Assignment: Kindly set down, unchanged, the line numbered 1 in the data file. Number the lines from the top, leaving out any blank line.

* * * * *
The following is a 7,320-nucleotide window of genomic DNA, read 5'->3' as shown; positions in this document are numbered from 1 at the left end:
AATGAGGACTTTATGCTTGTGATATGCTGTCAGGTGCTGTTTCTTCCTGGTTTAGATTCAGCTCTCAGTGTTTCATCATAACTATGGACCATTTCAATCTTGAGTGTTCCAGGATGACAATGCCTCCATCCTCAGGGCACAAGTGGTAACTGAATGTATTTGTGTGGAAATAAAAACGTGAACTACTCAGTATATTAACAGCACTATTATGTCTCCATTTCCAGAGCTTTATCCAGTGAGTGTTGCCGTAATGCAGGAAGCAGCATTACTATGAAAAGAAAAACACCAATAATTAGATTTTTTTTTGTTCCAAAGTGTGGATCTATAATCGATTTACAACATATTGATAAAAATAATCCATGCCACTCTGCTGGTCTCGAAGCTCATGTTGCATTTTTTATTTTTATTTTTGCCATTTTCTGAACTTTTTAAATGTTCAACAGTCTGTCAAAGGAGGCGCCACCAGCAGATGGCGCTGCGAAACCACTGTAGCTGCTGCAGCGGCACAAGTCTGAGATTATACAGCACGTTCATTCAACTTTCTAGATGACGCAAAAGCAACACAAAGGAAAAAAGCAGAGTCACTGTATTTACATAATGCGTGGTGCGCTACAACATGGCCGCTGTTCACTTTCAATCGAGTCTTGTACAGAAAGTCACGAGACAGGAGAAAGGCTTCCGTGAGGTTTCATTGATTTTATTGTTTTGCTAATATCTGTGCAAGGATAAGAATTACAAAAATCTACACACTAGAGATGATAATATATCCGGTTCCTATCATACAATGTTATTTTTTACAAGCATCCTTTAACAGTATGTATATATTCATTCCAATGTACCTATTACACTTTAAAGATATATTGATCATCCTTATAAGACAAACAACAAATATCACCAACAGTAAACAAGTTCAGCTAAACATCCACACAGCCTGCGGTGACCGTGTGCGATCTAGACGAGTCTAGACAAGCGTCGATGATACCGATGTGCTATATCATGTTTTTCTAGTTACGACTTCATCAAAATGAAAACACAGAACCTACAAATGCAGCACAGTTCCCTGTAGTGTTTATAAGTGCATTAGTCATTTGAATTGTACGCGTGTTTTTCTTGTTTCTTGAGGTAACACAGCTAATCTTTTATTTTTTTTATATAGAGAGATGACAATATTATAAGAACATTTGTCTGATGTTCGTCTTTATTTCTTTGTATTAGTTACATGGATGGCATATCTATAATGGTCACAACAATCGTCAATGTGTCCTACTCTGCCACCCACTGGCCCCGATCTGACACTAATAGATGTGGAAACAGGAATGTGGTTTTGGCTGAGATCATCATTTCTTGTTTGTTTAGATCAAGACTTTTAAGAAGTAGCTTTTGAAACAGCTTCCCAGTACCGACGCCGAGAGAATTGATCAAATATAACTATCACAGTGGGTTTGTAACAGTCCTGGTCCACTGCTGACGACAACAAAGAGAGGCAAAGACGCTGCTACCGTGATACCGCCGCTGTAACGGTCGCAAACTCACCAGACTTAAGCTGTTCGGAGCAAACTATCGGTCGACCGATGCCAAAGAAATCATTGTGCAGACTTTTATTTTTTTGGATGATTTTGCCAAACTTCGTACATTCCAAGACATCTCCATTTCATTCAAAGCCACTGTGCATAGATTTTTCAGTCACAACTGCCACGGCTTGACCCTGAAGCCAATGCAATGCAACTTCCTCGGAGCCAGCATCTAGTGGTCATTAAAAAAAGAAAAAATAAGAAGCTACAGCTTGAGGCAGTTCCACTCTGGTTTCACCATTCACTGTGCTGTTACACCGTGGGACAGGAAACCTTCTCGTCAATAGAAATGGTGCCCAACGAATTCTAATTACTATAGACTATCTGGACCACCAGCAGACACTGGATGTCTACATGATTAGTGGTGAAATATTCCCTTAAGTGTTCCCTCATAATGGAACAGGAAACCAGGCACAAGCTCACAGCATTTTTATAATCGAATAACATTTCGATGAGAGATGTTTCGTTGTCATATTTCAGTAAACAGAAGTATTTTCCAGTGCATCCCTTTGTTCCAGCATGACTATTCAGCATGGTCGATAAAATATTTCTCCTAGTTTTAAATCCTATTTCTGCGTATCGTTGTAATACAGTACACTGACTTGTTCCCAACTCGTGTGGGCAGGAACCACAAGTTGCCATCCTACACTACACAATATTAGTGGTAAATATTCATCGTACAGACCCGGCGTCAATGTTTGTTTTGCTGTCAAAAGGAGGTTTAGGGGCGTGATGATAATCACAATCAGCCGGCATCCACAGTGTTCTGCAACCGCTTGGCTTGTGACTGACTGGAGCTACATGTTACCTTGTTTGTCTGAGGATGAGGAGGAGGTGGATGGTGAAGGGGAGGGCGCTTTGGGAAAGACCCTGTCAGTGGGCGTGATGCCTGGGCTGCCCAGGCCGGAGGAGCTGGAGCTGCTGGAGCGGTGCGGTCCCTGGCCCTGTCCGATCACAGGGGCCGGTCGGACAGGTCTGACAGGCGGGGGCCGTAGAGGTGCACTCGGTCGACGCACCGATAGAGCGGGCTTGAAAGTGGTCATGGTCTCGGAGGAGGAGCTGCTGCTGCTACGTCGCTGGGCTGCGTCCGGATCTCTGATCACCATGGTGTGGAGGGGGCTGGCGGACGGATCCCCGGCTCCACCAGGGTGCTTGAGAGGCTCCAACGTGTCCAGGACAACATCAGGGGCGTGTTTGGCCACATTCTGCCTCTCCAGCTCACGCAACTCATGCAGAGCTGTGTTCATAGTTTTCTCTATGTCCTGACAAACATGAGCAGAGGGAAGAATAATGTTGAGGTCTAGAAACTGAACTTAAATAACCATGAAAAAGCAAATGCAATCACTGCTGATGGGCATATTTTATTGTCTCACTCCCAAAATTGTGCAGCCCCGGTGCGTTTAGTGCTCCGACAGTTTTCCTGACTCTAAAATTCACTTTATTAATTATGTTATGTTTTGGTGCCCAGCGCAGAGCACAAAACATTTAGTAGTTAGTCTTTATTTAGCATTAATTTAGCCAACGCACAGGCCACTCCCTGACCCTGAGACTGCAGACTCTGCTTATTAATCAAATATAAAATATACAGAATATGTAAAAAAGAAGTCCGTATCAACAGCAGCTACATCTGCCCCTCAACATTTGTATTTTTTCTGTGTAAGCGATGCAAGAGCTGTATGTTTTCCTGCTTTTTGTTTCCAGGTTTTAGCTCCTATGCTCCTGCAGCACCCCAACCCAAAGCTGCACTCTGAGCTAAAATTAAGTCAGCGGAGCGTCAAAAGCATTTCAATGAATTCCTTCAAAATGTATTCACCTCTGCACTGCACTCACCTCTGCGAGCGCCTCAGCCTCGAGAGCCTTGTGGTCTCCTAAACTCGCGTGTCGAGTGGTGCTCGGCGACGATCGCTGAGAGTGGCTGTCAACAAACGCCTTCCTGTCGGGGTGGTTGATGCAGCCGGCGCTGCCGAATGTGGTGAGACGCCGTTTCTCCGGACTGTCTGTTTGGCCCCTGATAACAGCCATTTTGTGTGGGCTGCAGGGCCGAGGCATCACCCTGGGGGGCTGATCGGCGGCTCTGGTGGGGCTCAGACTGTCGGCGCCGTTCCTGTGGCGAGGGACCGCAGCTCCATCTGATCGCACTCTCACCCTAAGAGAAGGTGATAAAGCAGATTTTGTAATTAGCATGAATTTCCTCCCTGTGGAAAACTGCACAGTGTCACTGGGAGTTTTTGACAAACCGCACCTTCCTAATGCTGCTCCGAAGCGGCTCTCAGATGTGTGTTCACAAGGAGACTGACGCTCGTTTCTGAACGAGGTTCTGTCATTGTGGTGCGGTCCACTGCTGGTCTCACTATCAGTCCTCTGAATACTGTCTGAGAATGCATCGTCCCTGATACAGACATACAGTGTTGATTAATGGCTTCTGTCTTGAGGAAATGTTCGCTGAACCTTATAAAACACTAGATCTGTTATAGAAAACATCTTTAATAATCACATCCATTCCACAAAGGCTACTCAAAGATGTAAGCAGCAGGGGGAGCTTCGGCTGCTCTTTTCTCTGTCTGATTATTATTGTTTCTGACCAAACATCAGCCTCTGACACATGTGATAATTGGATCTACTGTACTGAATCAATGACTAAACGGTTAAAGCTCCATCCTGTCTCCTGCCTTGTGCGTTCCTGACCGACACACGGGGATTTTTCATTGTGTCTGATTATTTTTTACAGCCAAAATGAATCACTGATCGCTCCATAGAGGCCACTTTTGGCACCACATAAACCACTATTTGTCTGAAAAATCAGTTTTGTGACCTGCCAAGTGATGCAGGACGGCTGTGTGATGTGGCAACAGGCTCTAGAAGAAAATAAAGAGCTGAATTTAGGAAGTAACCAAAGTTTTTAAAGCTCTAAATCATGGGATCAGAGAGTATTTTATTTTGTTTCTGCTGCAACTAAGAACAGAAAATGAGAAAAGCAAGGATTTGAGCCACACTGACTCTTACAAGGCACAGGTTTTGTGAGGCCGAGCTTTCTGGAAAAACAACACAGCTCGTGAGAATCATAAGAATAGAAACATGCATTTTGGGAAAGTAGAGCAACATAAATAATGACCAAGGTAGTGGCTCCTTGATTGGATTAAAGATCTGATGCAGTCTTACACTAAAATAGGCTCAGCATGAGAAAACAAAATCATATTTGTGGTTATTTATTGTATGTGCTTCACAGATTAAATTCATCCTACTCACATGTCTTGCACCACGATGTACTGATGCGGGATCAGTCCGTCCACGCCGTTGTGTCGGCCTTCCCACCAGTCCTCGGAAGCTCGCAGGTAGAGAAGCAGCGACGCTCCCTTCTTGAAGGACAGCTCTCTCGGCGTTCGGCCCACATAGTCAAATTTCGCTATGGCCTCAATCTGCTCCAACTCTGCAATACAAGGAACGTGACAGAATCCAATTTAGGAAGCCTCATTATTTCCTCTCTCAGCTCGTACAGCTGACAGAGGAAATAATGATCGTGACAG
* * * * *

The following is a 7,320-nucleotide window of genomic DNA, read 5'->3' as shown; positions in this document are numbered from 1 at the left end: